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yet another feature request

few ideas: correlation checks on returns, histograms/plots of returns, sample statistics of returns, bootstrapped statistics of returns (i.e. maximum drawdowns, etc.) let me know if you think these would work, wouldn't work, have already been requested.

7 responses

Hello Taylor,

Thanks for the request. I'm not quite following yet. Are you thinking about a monte carlo type simulation where some possible future is played forward repeatedly? Or are you thinking about having some parameters and looking at the results on the basis of the parameter variation? Or are you talking about comparing many different algos entirely?




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The first one. In the case of the maximum drawdown, you just take your returns, assume they're iid (I think), sample with replacement, compute the the maximum shitty run, and do it a bunch of times to approximate the sampling distribution. I know this resampling stuff can get hairy, so you might want to talk to an expert first to see whats feasible.

Understanding what you mean by the second one is difficult for me since I don't know what sort of models we're talking about. But I would say generally after you fit a model you get the parameter estimates, and you don't really change them. If you're changing them, you never really fit anything. I might be missing something, but this seems like it might be going the way of data snooping, which leads us astray on how well we think our algos perform. With the third thing, yeah, model selection is important but this wasn't what I had in mind.

Maybe I'll put together a batch transform example that periodically selects the best arima model, then uses it to trade the next "x" days out. There are more elegant ways to capture this quasi-periodicity (not totally sure on if I'm using this word correctly :) ), but the periodic refitting of an arima is probably easiest to follow. Still learning python, but I'm guessing that the functions that choose the models for us return model objects with model selection things built in as data members...this takes care of model/algo comparison for you I think.

edit: looks like someone is already headed that way: I know much less about computer stuff than you guys, but doesn't that suck for you if everyone is fitting stuff all day with your computers? Maybe a way to offload some of the work onto client machine? I'm way out of my depth on this one, though.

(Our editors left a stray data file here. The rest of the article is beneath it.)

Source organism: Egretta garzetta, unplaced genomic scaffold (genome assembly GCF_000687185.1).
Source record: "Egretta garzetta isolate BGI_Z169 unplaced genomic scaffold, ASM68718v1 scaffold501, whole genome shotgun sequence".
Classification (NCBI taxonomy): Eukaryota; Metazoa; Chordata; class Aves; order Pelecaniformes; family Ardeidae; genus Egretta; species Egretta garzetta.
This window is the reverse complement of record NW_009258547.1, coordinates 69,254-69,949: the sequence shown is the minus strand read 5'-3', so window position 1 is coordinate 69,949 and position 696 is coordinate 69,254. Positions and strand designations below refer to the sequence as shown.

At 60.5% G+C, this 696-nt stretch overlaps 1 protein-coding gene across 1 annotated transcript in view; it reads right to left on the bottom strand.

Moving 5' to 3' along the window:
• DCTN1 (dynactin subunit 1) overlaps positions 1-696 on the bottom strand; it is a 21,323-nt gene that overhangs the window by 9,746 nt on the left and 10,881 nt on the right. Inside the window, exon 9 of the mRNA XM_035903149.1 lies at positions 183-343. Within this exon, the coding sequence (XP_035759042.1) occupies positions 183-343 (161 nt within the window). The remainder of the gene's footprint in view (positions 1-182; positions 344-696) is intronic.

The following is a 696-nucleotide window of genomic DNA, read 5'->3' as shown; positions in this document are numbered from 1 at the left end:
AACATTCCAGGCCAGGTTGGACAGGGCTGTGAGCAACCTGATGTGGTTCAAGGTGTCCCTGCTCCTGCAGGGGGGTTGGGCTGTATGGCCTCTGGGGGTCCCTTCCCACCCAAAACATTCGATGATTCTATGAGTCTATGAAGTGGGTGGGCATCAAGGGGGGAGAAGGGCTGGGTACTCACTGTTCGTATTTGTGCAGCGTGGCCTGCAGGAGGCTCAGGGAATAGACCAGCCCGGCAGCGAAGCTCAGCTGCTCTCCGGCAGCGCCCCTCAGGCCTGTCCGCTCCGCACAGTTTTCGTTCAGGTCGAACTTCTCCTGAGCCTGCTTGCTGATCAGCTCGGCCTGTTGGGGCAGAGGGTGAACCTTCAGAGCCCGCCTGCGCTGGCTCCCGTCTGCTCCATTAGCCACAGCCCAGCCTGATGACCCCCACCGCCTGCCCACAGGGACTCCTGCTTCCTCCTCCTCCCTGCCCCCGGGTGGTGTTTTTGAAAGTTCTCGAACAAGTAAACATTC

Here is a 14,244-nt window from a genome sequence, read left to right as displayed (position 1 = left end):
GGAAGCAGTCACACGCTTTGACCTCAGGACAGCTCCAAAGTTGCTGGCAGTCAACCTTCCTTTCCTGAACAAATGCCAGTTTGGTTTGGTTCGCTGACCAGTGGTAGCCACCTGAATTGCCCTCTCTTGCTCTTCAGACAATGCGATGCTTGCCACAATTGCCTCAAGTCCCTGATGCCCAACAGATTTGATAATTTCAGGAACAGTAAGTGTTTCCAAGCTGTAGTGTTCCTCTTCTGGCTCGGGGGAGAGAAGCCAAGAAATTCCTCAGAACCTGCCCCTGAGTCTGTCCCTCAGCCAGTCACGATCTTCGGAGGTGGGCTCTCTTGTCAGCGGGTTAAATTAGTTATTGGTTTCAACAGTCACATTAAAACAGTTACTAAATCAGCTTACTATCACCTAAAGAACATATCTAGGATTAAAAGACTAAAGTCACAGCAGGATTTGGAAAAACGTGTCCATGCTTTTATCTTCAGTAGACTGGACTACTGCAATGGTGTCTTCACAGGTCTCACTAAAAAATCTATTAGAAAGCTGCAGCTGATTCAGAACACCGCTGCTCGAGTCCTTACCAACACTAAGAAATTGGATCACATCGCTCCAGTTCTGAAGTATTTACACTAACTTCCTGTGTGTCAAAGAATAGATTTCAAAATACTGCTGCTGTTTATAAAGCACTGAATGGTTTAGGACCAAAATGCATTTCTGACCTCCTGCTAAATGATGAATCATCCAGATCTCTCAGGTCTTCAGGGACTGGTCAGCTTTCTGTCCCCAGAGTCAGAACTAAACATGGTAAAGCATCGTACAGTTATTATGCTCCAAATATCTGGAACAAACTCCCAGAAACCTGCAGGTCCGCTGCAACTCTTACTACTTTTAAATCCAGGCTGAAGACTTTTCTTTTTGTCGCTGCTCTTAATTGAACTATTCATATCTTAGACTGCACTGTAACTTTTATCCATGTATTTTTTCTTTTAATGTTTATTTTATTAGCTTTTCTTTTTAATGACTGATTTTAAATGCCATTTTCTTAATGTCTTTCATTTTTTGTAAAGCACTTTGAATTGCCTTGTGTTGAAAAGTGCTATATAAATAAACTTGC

OK, thanks for all of that explanation.

We don't have any immediate plans for a monte carlo simulator, but I understand the appeal of it. Something for us to do at some point down the road, for sure.

I think there are a couple ways to do parameter optimization that aren't data snooping. The obvious one is to do your fitting to your in-sample data, and then see if the fit holds up for your out-of-sample data. But the point is well taken - you have to be smart. I think that your arima example is the other way - to me that's a form of parameter optimization. We need to make that easier, for sure.

Computation isn't a big cost for us at this point. At some point it may become more of an issue, and we may have to start charging if you exceed some threshold. We really want backtesting to be easy, so we'd only do that if we really had to.

Proper walk forward optimiser will be the trick. You can have a batch transform like function to evoke the optimiser at different intervals without looking forward.

You can already do this currently but the performance will be very bad. One area that can be looked into os how your guys can implement walk forward optimisation in the most effective and efficient way. Perhaps you can evoke the different optimisers in parallel for the window if there is no dependencies between each optimisation.

A few items Taylor asked about: "histograms/plots of returns, sample statistics of returns"

I agree, seeing a distribution/histogram of the daily returns would be helpful in evaluating an algo. (But, I'm happy to hear pushback as to why that might be either misleading or worthless!) Or, alternatively, the ability to export the ful position details and maybe transaction details too into a csv for off-line analysis. Not sure if that still violates data issues, since it is just the results.

my guess is that they don't like this because you can choose systems that effectively let you download the data. e.g.: get long and stay long 100 shares on first day until last day. and then in R: mySeries <- cumsum(rets/100)

I feared that Taylor, but you came up with the hack quicker than I :).

But, I'm still ok with a daily returns histogram plot. That would seem benign from data hounding, and I think a helpful metric.